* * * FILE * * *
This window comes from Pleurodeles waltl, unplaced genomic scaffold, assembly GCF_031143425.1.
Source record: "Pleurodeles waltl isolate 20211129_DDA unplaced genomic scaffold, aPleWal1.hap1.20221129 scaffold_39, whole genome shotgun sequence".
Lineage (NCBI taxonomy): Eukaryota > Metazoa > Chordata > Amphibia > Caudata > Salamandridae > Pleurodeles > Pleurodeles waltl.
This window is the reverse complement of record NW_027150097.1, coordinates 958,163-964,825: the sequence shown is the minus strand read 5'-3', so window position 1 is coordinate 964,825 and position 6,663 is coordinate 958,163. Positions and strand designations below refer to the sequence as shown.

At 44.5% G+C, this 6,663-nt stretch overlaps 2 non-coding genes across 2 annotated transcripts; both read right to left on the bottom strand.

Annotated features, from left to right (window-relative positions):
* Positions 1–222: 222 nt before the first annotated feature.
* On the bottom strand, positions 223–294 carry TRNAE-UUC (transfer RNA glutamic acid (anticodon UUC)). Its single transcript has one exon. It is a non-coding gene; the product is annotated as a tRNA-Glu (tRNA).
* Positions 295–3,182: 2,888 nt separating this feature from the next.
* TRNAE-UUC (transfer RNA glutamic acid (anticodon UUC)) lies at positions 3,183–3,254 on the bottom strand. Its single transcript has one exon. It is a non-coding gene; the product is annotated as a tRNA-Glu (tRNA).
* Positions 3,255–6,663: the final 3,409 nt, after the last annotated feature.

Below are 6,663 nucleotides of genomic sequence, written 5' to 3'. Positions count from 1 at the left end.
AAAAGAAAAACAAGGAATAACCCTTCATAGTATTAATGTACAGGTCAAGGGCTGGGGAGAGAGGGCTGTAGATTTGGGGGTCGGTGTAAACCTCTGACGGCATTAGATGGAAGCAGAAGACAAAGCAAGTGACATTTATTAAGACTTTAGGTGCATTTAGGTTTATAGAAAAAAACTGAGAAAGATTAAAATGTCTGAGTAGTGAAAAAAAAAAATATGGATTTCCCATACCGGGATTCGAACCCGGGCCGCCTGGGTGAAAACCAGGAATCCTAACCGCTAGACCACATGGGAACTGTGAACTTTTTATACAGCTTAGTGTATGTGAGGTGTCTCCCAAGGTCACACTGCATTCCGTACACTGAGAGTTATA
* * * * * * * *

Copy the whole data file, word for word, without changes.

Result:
This window comes from Pleurodeles waltl, unplaced genomic scaffold, assembly GCF_031143425.1.
Source record: "Pleurodeles waltl isolate 20211129_DDA unplaced genomic scaffold, aPleWal1.hap1.20221129 scaffold_39, whole genome shotgun sequence".
Lineage (NCBI taxonomy): Eukaryota > Metazoa > Chordata > Amphibia > Caudata > Salamandridae > Pleurodeles > Pleurodeles waltl.
This window is the reverse complement of record NW_027150097.1, coordinates 958,163-964,825: the sequence shown is the minus strand read 5'-3', so window position 1 is coordinate 964,825 and position 6,663 is coordinate 958,163. Positions and strand designations below refer to the sequence as shown.

At 44.5% G+C, this 6,663-nt stretch overlaps 2 non-coding genes across 2 annotated transcripts; both read right to left on the bottom strand.

Annotated features, from left to right (window-relative positions):
* Positions 1–222: 222 nt before the first annotated feature.
* On the bottom strand, positions 223–294 carry TRNAE-UUC (transfer RNA glutamic acid (anticodon UUC)). Its single transcript has one exon. It is a non-coding gene; the product is annotated as a tRNA-Glu (tRNA).
* Positions 295–3,182: 2,888 nt separating this feature from the next.
* TRNAE-UUC (transfer RNA glutamic acid (anticodon UUC)) lies at positions 3,183–3,254 on the bottom strand. Its single transcript has one exon. It is a non-coding gene; the product is annotated as a tRNA-Glu (tRNA).
* Positions 3,255–6,663: the final 3,409 nt, after the last annotated feature.

Below are 6,663 nucleotides of genomic sequence, written 5' to 3'. Positions count from 1 at the left end.
AAAAGAAAAACAAGGAATAACCCTTCATAGTATTAATGTACAGGTCAAGGGCTGGGGAGAGAGGGCTGTAGATTTGGGGGTCGGTGTAAACCTCTGACGGCATTAGATGGAAGCAGAAGACAAAGCAAGTGACATTTATTAAGACTTTAGGTGCATTTAGGTTTATAGAAAAAAACTGAGAAAGATTAAAATGTCTGAGTAGTGAAAAAAAAAAATATGGATTTCCCATACCGGGATTCGAACCCGGGCCGCCTGGGTGAAAACCAGGAATCCTAACCGCTAGACCACATGGGAACTGTGAACTTTTTATACAGCTTAGTGTATGTGAGGTGTCTCCCAAGGTCACACTGCATTCCGTACACTGAGAGTTATA